When partners Peter Weight and Manny Kwahk broke through the walls of their newly purchased Land Park duplex, they found a bit of history tucked away behind the lath and plaster.
Aged and tattered copies of The Sacramento Union dating to 1936 and 1937 were left in the walls by Depression-era construction workers. But instead of discarding the relics like yesterday’s news, Weight framed the old newspapers to display on those same walls as a tribute to the home’s historical past.
Before the couple sealed the walls, they deposited their own letters and photographs for future homeowners to discover. “Who knows, in 80 years someone else will find them,” Weight says.
Weight and Kwahk purchased the duplex in 2017 and moved in following a complete renovation of both the main house and smaller side unit. “They were in terrible condition,” Weight says. “Things were falling apart.”
But despite all the deferred maintenance, “we liked the bones of the house,” Kwahk adds.
The couple increased the kitchen by 190 square feet in the primary unit, now 1,840 square feet. They turned an upstairs bedroom into a second bathroom, and a downstairs closet and cubby into a half bath—to create a two-bedroom, two-and-half-bath abode. The smaller unit, which will be used as a rental, stayed the same at 1,450 square feet with two bedrooms and one and a half baths.
During the renovation, the couple strived to preserve the home’s historical features. They stripped seven layers of paint off the fireplaces in both units to reveal the original red brick and tongue-and-groove molding. “We had to use a heat gun and tools to pull the paint out of those little grooves,” Weight says. They also saved the striking molding on the dining room ceiling.
Eye-catching in both units are the impressive lower- and upper-level corner windows. The couple scraped, sanded and powder-coated the metal, and replaced the 1/8-inch glass with 1/4-inch. “It was months’ worth of work. But they really make a statement,” Weight says.
“If you look up and down Land Park Drive and streets surrounding this area, there’s a lot of duplexes,” Weight says. “Duplexes were in fashion.”
The large corner windows allow the couple to wake up to a towering sycamore tree outside their upstairs master bedroom. “You feel like you’re in a treehouse,” says Weight, who uses Alexa to electronically open and close the honeycomb shades from the comfort of bed.
Weight and Kwahk rehabbed all the doors, stripping layers of paint off the front door, mail slot and doorknocker. A local craftsman refurbished the broken stained-glass panels in the built-in cabinets. Arches played an important role in the original architecture, so Weight and Kwahk created additional archways throughout the home, including over the bathtubs.
On the genius level, the duo turned a defunct air return under the staircase into what they call the “cats’ bathroom quarters” by creating a small door, arched (of course) for easy access. “We can bring the litter box in and out—now they have their own private place,” Weight says. As a bonus, they installed a vent to eradicate the aromatic aftermath. “Flip the switch and it takes it all outside.”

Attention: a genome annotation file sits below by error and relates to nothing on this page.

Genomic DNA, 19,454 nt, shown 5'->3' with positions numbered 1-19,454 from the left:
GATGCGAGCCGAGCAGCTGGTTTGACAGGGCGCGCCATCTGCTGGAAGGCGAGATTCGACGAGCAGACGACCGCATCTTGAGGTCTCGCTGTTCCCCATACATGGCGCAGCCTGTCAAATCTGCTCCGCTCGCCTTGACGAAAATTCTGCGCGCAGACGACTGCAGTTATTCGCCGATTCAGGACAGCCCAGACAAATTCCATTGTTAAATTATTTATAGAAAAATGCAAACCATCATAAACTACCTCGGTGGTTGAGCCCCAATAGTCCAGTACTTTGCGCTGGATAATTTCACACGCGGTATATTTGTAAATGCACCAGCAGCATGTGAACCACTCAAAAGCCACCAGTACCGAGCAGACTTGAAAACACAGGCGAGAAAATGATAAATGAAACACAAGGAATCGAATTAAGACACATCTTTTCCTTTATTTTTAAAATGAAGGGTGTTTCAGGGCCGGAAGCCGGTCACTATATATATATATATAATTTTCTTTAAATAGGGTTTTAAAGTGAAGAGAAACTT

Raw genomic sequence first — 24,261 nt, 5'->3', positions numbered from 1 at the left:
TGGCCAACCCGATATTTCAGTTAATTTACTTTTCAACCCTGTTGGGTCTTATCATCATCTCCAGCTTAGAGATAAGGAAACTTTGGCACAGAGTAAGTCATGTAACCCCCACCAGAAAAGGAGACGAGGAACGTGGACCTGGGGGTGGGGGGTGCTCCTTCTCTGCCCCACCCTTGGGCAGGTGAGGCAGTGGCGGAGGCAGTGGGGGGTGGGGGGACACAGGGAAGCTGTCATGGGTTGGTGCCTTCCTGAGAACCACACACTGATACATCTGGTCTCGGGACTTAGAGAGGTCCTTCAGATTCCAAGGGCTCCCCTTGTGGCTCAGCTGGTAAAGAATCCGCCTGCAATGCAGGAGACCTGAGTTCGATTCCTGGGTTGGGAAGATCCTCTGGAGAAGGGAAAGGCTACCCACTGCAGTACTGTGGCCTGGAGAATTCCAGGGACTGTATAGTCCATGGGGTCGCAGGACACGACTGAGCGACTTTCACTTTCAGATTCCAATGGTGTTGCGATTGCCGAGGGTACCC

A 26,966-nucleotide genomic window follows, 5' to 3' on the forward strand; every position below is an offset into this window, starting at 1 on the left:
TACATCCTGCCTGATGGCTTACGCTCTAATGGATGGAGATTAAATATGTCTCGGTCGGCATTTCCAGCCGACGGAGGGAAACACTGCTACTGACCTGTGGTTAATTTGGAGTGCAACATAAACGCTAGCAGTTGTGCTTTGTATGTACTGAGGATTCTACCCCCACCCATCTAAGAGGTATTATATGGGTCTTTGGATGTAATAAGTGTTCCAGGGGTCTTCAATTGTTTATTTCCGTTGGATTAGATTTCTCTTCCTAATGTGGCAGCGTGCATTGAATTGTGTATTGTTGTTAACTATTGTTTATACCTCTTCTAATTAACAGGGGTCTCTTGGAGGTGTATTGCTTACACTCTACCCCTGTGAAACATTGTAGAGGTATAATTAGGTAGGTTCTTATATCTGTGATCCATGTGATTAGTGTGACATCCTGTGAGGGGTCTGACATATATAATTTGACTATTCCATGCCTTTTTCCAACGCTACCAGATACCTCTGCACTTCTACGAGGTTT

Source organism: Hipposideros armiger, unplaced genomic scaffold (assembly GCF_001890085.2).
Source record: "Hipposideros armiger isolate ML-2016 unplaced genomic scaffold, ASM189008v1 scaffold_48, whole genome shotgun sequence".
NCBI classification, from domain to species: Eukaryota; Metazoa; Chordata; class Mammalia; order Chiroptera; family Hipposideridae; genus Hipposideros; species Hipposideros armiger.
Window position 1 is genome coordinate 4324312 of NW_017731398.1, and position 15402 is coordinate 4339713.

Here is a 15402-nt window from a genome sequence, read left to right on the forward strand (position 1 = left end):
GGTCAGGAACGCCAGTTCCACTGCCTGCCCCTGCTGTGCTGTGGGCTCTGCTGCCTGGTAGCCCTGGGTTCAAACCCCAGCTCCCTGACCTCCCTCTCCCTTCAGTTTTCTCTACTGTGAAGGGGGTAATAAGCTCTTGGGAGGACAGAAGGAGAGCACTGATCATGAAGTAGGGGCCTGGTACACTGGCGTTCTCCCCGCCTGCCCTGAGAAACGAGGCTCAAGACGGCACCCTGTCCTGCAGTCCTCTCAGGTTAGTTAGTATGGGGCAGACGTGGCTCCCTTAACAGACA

The couple removed a downstairs quarter bathroom and moved the laundry room upstairs to expand “a very narrow” kitchen. Soapstone countertops are a sophisticated contrast to the marble-topped island, which sports a wine fridge, sink and microwave drawer. A second sink next to the stovetop allows for multiple chefs. “We like to cook, so we each have our own workspace,” Weight points out.
They expanded the shower in the upstairs guest bathroom by reducing the size of a closet, and saved the original bathtub and sink, which were re-glazed. White subway tiles decorate the walls. Marble hexagon tiles enhance the floors.
The backyard was one open area shared by both units. “We wanted our own space so we decided to divide the backyard,” Weight says.
They also wanted a pool, but with such a small footprint they had to get creative. After some research, they opted for a bench-style “spool”—a combo spa/small swimming pool. The new backyard deck is paved with tumbled brick.
Grape-stake fencing, suggested by contractor Scott Schuring with SR Enterprises, was “popular in the 1940s and ’50s,” Weight says. “I wanted something that feels like it would have been the fence when they built the house.”
The masonry on the exterior—an eclectic pattern of bricks, stones, cement and other found objects—was crumbling down. The couple hired a mason who spent weeks repairing the iconic stonework, which included integrating rocks from Weight’s mother’s ranch in New Mexico. “It’s a little piece of my family history.”
The homeowners credit designer Elizabeth Lake, who was integral at planning the layout of the remodel. “She helped us talk through decisions and work through ideas,” Weight says. Sarah Ellis with Ellis Architects was “great as a sounding board.”
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